“It is not the strongest of the species that survive, nor the most intelligent, but the one most responsive to change.” Charles Darwin may not be the authority figure on candidate sourcing (as he is in science), but he still packs a punch for recruiters. He’s highlighting the essential nature in today’s workplace: the ability to anticipate change and to execute it. It’s the rigid system---or recruiting strategy ---that is bound to collapse; it’s the recruitment process that is more resilient and more fluid that is bound to identify new candidates. Talent sourcing, sourcing candidates, and other sourcing strategies may not be a Darwinian science, but qualified candidates are bit of a rare breed.
Had to make that pun, sorry.
How to know which candidates are ready for the next evolution in their career?
Oops, another pun.
Sourcing often feels like it takes painstaking observation to notice which ones are ready and which ones are settled into their employment. Recruiters have a touch job: to manage active candidates, but also cultivate passive candidates. Ideally, if management is done correctly, a candidate could turn from a passive into an active participant.
Candidate sourcing is a bit of an art and a science. You’ve got to approach a candidate at the optimal time with the appropriate pitch. Maybe they’re looking to move to a bigger city, or better healthcare benefits, or work for a company that has a social impact mission. The more information you have, the more sourcing talent can be finely-tuned. Personalization is key in the candidate experience; candidate sourcing is truly no different.
How to make sure your candidate is open to change?
1. Review their LinkedIn profile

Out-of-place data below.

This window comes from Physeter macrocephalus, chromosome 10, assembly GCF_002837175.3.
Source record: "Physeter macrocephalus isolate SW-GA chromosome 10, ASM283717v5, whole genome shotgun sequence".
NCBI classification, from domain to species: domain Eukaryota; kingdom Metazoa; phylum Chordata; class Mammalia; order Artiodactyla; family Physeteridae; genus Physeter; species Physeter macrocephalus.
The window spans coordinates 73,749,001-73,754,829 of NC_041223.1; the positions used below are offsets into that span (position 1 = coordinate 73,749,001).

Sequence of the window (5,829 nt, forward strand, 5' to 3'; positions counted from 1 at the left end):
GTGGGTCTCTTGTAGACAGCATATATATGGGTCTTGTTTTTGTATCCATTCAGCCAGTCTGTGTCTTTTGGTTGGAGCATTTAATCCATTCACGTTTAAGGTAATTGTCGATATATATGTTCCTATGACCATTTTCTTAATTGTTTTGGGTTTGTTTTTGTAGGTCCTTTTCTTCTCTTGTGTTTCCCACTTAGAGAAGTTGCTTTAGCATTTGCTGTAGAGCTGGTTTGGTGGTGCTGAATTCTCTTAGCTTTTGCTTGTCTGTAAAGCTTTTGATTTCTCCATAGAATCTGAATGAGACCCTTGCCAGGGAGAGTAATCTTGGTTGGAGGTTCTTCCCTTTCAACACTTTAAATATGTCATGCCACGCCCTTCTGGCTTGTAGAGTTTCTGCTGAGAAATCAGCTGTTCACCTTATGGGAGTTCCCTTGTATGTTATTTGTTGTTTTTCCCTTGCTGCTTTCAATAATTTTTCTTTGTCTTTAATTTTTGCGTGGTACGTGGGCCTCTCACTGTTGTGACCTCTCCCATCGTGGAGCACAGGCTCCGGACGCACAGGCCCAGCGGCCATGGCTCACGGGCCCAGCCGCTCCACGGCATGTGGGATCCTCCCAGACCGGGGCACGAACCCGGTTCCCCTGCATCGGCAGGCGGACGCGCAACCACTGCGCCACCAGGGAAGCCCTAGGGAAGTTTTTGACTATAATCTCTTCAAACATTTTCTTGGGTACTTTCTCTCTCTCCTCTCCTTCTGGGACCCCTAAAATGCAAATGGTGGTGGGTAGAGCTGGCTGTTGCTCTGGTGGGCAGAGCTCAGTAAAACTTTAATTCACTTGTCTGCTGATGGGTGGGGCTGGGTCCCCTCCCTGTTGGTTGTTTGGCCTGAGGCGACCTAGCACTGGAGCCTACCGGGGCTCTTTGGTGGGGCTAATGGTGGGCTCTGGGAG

One thing to check on is the information on a candidate’s LinkedIn profile. Those unwilling for a career move usually have scarce information, possibly even missing a profile photo. Ask yourself, “Is this candidate’s profile up-to-date?”
If the candidate has posted their skills and uploaded a photo of themselves, take the green light and review their profile and resume. On LinkedIn, some people already have their resume uploaded, ready for review. If they have it uploaded, it’s important that it gives an accurate and comprehensive record of their work history and career trajectory. How has their education intertwined with their work history? Which professional titles and work responsibilities are you already familiar with? If their profile is detailed and thorough, the odds are in your favor. You’re likely discovering an open-minded candidate.
2. Check out their social media
Social media is a key avenue in understanding whether a candidate is ready for a change in responsibility or industry. Many candidates are active on social media platforms like Twitter or Instagram. Why not head to their Twitter page and look on the types of interests they talk about or Tweet? If you’re hiring for an engineering role for a sporting goods company and you notice they’re passionate about outdoor recreation, it could be a great fit. Of course, dead giveaways that they’re ready for change are Tweets like “I need a new boss or a new job”. Candidate sourcing may not be so difficult in that case.